William Orbit traditionally unleashes his albums in fits and spurts, and so it was a five-year wait between 2000’s seminal Pieces in a Modern Style and the follow-up Hello Waveforms. It finally appeared a decade ago this week, which seems a good excuse to go back and check it out again.
Orbit has always been a dab hand with slower, softer pieces, as he proves with the lovely portamento-driven Sea Green, which opens the album. The rest of the album might well end up being a touch livelier than this, but if the whole thing were in this mold, that would definitely be no bad thing. But while Sea Green could have easily fitted on one of his many Strange Cargo albums, second track Humming Chorus is a different matter. It’s still soft and gentle, but doesn’t quite have the same mood. In many ways this track owes more to the classical reinvention project that preceded this one.
For the most part, instrumentals are the order of the day here, as the fantastic Surfin proves. It was subsequently recreated in even softer fashion by Orbit’s long-term collaborator Laurie Mayer on her solo album Black Lining, but the Hello Waveforms version soars above, and is by far the best track on here. There’s just something about the soft and gentle synth work that really gets under your skin.
The softer, almost Indian-sounding You Know Too Much About Flying Saucers comes next, serving ultimately only to build up to the magnificent Spiral, featuring Sugababes on vocals, and proving that if nothing else, they are definitely extremely good at singing.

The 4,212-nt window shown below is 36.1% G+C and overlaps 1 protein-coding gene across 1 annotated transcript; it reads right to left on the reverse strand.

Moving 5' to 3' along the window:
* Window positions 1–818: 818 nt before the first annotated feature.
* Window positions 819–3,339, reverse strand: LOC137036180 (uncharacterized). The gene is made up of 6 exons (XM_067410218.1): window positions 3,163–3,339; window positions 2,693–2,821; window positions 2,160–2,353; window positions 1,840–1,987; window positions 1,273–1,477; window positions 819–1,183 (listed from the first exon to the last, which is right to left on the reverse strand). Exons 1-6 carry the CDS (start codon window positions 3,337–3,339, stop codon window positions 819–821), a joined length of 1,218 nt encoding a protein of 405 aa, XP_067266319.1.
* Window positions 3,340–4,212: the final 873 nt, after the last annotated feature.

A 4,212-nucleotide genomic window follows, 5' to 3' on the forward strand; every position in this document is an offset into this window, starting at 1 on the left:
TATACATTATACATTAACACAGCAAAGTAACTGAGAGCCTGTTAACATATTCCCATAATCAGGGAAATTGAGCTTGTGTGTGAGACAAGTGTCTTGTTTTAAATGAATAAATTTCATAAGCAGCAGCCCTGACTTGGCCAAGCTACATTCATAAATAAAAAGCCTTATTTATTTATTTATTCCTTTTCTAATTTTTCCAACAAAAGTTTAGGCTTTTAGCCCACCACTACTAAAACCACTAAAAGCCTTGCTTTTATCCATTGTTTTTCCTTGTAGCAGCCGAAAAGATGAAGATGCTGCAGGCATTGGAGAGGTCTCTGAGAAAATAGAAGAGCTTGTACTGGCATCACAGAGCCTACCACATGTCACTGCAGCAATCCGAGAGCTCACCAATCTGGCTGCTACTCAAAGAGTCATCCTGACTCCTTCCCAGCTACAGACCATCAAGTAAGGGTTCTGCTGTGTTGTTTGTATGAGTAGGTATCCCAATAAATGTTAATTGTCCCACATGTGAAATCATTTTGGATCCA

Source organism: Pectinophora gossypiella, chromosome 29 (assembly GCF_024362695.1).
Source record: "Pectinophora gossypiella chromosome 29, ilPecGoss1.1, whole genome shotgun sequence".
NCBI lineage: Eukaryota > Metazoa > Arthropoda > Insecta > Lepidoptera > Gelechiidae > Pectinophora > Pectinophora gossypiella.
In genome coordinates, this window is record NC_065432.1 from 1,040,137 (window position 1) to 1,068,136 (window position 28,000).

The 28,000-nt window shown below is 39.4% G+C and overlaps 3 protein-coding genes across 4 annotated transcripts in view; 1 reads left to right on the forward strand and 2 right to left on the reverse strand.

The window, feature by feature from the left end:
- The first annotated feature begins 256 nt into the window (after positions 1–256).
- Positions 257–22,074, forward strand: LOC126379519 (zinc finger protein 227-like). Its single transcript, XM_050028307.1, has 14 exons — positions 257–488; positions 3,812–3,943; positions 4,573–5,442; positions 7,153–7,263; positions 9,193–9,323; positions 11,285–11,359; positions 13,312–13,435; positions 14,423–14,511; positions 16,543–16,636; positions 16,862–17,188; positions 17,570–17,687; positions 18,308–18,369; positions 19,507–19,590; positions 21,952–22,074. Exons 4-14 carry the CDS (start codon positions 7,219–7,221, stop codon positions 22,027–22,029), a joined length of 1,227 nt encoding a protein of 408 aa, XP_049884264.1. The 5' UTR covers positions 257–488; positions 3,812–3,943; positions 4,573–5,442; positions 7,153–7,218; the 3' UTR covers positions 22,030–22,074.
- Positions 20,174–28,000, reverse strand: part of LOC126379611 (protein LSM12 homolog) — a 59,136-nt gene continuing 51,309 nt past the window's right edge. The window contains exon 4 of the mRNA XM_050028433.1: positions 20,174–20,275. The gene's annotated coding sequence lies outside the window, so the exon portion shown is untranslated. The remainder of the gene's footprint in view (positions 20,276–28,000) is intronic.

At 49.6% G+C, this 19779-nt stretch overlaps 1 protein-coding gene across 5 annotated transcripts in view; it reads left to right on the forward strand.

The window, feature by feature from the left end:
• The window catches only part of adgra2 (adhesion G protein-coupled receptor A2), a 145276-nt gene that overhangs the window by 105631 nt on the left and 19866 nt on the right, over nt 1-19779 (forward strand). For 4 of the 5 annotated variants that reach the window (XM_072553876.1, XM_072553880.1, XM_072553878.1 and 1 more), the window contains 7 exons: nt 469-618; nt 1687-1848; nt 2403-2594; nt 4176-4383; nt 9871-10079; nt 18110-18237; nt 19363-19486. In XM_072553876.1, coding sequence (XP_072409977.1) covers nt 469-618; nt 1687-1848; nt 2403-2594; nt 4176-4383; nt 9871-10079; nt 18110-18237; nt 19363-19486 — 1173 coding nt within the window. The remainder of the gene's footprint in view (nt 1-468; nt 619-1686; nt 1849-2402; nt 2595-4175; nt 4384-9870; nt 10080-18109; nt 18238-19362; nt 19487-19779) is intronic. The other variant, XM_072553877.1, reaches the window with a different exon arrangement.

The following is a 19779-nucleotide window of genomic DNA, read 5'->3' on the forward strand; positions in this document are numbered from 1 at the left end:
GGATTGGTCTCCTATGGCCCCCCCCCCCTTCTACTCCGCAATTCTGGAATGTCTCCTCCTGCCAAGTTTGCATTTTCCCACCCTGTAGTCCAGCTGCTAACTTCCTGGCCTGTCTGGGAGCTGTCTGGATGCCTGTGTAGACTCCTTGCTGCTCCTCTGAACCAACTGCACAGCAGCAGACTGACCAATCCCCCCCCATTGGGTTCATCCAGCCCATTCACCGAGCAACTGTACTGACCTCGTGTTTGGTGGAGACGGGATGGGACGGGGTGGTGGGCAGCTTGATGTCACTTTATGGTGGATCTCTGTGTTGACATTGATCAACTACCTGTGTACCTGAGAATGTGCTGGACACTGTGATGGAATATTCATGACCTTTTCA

The second half of Hello Waveforms is, it’s fair to say, just a touch less remarkable, although you wouldn’t think so from the album’s centrepiece, the adorable Who Owns the Octopus. Maybe with so much high calibre material coming before, some of these later tracks just feel a little less special than they actually are, and Bubble Universe certainly fits nicely – but it also isn’t one that you’ll be humming for weeks after listening.
Other later moments are more striking, such as Fragmosia and the intensely lovely choral piece They Live in the Sky, but other songs such as Firebrand and Colours from Nowhere fit better into the “nice” category than the “excellent” one. Ultimately it’s better to view them as part of the wider soundscape of the album, rather than potential hit singles in their own right.
But Hello Waveforms is, for the most part, quite exceptional. Six years after his most successful work, William Orbit returned with something quite different, not straying too far from his roots, but at the same time remaining as inventive and adventurous as ever. In the end, you have to wonder whether this might be his best work to date.
You can still find Hello Waveforms at all major retailers, such as this one.